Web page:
About Citation Tools:
Citation Data for Education

Which citation databases are best for educational research?
That depends....what are you trying to do?

If you are searching for content,
e.g., articles on a topic your choice of databases will depend on how thorough you need to be, and the nature of your topic (is it interdisciplinary, for example). Web of Science, ERIC, and Academic Search Premier are good places to start.  Google Scholar is especially useful if you have a somewhat arcane topic.

However, another approach is to evaluate how well each of these resources covers your topic.  Later in this unit you will have the chance to make some comparisons for yourself.   The Reflection & Resources page also includes links to several studies evaluating resources for education topics.

  • One way of doing this is by comparing how well a tool covers the journals in your field.  Which education journals are covered?  How many education-related titles are covered? Others have a compared database results by using test searches in different tools and comparing results.
  • Another factor to consider is the type of documents covered.  All these resources index journal articles.  Web of Science also has fairly good coverage of books and conference proceedings. Traditionally, the discipline of education research relied heavily on books, but the trend over recent years is towards journal articles.
If you want use the citation linking activity to look at bibliographies, to find articles that cite an older, but important paper, and to explore the network of relationships to find information in different ways.  Most citation databases can show you a list of articles citing a specific paper. But Web of Science offers the best and most extensive options for looking at article bibliographies.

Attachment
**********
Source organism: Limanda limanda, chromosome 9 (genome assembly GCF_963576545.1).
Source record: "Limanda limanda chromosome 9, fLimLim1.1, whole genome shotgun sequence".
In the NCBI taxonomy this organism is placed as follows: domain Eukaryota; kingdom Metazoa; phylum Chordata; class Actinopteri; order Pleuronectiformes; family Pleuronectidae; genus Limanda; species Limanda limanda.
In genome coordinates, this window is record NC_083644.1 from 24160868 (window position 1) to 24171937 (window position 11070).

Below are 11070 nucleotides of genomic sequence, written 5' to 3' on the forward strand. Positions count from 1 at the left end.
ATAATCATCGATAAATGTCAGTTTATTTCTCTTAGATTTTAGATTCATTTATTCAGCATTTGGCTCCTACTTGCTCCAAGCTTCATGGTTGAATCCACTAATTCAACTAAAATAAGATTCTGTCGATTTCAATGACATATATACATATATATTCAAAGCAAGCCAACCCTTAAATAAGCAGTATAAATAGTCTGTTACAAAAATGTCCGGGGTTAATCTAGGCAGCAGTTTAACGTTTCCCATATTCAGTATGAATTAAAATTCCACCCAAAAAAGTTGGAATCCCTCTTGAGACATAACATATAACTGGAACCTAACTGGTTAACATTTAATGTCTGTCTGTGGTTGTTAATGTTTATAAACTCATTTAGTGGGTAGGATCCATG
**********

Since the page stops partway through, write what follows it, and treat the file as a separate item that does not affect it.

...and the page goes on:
If you want to obtain as much citation data as possible for a specific paper, or an author (e.g., for a tenure or promotion packet). In this case, you should use all the citation resources available, including the major ones such as Web of Science and Google Scholar, as well as other resources like JSTOR, Academic Search Premier, etc.  Be careful to look at all the data to remove duplicate information.

If you want to analyze results or download information
into a citation management tool. Web of Science has the most sophisticated options for manipulating search results (like sorting by times cited), analyzing search results, and downloading information into different tools.  Most databases and publisher cites offer decent options for downloading information, except for Google Scholar.
However, no one database covers educational research (or other disciplines) comprehensively.  Thus it is necessary, if one wants to be as thorough as possible, to use all available citation data sources.

NEXT: Review & Exercise